Economy of the Soviet Union

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Economy of the Soviet Union

Post by msistarted on Mon Jan 10, 2011 2:27 am

The economy of the Union of Soviet Socialist Republics (USSR) was based on a system of state ownership of the means of production, collective farming, industrial manufacturing and centralized administrative planning. The economy was characterised by state control of investment, public ownership of industrial assets, and during the last 20 years of its existence, pervasive corruption and socioeconomic stagnation.

After Mikhail Gorbachev came to power, continuing economic liberalisation moved the economy towards a market-oriented socialist economy. All of these factors contributed to the final dissolution of the Soviet Union in 1991. The stagnation which would consume the last years of the Soviet Union was caused by poor governance under Leonid Brezhnev and inefficiencies within the planned economy. When the stagnation began is a matter of debate, but is normally placed either in the 1960s or early 1970s.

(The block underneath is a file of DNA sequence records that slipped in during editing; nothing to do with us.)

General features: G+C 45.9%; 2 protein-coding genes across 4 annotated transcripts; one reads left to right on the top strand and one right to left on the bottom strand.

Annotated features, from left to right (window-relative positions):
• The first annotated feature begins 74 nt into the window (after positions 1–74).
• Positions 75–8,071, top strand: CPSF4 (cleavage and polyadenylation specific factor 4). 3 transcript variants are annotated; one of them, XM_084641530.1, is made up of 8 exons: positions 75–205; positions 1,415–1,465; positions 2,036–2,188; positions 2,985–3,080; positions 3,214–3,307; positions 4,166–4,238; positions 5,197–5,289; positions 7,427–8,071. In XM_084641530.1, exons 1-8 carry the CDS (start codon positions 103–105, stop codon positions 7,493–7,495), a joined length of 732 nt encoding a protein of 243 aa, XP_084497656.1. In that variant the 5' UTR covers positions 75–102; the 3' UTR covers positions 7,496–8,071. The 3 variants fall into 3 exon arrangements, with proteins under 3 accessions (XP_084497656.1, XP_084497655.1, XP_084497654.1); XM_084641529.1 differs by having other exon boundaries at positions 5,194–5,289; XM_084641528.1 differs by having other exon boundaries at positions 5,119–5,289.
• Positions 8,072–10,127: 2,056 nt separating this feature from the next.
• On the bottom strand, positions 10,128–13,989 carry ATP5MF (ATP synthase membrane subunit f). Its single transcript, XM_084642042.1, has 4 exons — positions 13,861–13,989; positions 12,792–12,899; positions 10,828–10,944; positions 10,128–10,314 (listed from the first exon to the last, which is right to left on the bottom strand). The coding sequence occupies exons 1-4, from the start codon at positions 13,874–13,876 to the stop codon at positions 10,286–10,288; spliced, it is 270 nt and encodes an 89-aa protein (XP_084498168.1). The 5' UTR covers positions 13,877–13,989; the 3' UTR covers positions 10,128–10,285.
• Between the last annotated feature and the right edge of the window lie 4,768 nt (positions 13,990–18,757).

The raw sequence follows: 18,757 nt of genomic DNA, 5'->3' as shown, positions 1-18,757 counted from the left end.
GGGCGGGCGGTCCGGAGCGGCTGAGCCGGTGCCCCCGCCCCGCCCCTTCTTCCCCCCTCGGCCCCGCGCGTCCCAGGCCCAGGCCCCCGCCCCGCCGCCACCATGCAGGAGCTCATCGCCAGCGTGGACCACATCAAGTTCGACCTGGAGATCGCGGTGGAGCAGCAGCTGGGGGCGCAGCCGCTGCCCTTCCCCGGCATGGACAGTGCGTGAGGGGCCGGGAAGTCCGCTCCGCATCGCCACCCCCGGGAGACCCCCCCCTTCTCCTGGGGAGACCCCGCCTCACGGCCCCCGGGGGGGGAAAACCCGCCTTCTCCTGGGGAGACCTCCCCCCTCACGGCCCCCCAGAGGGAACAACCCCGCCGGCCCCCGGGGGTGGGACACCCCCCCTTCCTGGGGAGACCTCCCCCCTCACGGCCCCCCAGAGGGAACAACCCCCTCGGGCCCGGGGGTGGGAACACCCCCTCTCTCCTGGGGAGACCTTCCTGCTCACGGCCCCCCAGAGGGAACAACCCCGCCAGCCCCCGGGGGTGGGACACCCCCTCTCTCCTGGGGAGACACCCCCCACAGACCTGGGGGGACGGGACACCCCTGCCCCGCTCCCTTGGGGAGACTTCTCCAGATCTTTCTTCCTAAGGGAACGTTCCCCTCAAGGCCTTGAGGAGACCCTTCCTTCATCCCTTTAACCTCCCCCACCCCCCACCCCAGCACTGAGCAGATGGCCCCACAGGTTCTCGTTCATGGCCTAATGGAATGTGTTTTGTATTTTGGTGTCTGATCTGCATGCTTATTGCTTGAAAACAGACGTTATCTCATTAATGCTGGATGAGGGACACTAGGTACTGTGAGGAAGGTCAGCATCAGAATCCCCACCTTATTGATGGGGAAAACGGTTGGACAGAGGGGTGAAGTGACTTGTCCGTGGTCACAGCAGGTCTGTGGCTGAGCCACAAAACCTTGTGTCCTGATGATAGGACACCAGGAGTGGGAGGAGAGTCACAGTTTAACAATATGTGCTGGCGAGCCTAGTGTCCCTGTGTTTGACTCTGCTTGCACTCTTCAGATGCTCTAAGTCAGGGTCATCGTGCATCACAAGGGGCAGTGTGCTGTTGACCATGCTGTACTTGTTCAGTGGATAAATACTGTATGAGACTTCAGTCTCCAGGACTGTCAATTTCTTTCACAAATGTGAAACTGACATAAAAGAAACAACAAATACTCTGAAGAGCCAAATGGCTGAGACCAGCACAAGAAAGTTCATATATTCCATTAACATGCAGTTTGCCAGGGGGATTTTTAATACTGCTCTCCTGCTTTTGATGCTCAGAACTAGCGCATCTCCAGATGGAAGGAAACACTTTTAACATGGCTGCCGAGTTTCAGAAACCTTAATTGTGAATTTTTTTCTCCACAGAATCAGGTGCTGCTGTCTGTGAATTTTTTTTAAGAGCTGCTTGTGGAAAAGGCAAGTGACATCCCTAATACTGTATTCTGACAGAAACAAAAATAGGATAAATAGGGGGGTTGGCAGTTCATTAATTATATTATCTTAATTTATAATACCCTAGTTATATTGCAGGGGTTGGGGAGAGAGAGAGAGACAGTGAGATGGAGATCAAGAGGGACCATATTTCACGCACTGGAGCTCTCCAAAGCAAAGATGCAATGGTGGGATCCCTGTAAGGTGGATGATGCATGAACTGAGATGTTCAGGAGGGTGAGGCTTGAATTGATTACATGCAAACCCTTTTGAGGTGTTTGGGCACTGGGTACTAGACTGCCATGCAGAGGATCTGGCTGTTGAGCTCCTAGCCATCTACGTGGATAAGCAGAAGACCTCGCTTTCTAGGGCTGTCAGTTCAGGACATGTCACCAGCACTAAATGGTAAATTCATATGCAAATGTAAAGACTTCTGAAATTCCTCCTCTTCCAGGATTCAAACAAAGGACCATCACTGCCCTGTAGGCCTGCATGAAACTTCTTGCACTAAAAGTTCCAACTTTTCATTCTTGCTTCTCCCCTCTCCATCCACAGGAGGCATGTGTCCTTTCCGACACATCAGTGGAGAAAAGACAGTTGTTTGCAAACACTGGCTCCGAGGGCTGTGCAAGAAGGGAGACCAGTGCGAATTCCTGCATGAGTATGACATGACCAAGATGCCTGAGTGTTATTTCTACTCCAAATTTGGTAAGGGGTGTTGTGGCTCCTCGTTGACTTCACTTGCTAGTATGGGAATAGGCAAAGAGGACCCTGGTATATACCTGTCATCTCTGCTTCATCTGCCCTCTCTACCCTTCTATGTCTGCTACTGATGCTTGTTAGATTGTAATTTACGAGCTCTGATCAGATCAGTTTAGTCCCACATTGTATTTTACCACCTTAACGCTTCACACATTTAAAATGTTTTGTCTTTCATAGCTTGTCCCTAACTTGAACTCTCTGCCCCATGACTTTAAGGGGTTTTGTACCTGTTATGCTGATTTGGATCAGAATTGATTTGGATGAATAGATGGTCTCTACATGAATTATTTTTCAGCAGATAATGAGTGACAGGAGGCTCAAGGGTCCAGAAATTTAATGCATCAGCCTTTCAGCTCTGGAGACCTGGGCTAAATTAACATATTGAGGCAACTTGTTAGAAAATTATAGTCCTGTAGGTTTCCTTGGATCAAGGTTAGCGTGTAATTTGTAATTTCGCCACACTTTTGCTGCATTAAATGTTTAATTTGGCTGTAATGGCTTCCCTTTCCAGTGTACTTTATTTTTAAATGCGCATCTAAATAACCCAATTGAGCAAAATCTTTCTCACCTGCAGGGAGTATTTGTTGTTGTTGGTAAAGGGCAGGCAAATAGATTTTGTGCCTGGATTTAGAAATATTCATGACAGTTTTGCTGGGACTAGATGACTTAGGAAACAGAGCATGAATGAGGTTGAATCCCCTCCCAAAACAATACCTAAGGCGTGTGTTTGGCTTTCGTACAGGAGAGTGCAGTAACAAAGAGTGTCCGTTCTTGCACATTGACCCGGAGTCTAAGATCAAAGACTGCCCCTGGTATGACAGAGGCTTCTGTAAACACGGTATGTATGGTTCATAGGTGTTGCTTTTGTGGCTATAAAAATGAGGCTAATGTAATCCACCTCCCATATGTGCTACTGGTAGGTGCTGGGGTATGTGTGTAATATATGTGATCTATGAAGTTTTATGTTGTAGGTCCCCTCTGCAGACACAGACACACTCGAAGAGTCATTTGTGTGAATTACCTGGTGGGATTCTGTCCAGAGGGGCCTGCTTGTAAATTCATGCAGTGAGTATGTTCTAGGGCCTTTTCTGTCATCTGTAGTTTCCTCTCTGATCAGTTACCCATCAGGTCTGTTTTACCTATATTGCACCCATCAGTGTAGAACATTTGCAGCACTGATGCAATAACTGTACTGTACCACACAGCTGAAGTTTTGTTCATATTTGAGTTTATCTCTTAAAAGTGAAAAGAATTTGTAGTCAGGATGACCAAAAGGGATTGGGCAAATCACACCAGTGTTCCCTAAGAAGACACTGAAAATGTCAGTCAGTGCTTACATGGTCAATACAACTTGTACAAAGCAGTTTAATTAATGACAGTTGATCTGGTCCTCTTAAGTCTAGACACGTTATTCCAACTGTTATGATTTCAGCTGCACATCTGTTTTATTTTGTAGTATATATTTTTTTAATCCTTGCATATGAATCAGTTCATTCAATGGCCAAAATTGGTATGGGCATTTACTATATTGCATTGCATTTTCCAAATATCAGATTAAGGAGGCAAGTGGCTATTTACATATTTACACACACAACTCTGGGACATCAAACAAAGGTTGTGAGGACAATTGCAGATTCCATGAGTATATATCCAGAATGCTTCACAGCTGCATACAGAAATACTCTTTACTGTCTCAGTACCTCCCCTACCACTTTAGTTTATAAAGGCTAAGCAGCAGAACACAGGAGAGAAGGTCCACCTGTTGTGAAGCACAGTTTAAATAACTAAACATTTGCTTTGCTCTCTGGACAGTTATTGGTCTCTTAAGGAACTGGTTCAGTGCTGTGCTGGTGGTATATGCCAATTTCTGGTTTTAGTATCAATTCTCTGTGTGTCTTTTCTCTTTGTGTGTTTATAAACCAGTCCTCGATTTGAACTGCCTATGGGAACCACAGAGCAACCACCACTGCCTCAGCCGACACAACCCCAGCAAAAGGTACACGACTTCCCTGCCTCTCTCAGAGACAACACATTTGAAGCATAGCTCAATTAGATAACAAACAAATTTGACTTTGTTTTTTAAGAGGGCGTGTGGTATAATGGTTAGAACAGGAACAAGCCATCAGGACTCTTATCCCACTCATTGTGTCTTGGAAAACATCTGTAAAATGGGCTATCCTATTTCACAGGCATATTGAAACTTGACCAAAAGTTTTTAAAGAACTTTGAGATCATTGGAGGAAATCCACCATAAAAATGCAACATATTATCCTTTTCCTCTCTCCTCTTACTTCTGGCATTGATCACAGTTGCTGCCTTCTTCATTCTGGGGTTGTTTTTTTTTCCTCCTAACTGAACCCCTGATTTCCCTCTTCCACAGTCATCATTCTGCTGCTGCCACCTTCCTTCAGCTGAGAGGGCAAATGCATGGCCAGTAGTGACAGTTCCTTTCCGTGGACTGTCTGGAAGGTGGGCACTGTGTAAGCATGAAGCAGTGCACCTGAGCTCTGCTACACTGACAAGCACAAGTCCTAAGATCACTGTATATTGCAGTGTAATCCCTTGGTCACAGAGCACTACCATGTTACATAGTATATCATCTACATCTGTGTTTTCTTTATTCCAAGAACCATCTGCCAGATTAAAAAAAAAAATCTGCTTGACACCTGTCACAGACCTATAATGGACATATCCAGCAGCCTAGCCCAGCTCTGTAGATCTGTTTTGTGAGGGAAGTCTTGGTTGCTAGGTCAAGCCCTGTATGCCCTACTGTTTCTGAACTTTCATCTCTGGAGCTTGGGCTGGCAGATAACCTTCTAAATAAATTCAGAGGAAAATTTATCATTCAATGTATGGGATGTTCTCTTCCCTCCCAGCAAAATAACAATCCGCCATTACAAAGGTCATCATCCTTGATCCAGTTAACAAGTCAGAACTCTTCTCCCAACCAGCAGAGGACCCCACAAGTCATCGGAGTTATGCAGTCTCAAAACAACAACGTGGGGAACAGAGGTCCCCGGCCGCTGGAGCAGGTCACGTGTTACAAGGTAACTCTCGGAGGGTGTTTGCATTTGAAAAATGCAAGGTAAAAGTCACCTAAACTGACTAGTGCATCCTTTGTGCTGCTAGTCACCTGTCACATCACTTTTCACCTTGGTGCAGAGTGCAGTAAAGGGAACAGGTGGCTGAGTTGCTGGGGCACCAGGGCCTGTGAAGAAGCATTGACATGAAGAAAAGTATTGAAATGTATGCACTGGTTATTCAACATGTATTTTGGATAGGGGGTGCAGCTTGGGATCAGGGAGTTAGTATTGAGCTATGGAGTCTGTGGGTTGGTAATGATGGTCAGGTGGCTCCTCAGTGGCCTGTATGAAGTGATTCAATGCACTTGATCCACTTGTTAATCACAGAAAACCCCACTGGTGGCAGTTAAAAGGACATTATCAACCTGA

From 1928 to 1991 the entire course of the economy was guided by a series of Five-Year Plans. Within 40 years, the nation evolved from a mainly agrarian society and became one of the world's three top manufacturers of a large number of capital goods, heavy industrial products and weaponry. However, the USSR lagged far behind in the output of light industrial production and consumer durables, mostly because of inability of Gosplan to predict the demand for such products.

The complex demands of the modern economy and inflexible administration overwhelmed and constrained the central planners. Corruption and data fiddling became common practice among bureaucracy to report fulfilled targets and quotas thus entrenching the crisis. At its peak, from Stalin to early Brezhnev, the Soviet economy grew at the same phase as the economies of the United States, Japan and that of the Russian Empire, its predecessor state.[13]

The USSR's small service industry accounted for 0.82% of the country's GDP in 1990 while the industrial and agricultural sector contributed 21.9% and 20% respectively in 1991. Agriculture was the predominant occupation in the USSR before the massive industrialization under Joseph Stalin. The service sector was of low importance in the USSR, with the majority of the labor force employed in the industrial sector. The labor force totaled 152.3 million people. Major industrial products include petroleum, steel, motor vehicles, aerospace, telecommunications, chemicals, electronics, food processing, lumber, mining, defense industry.

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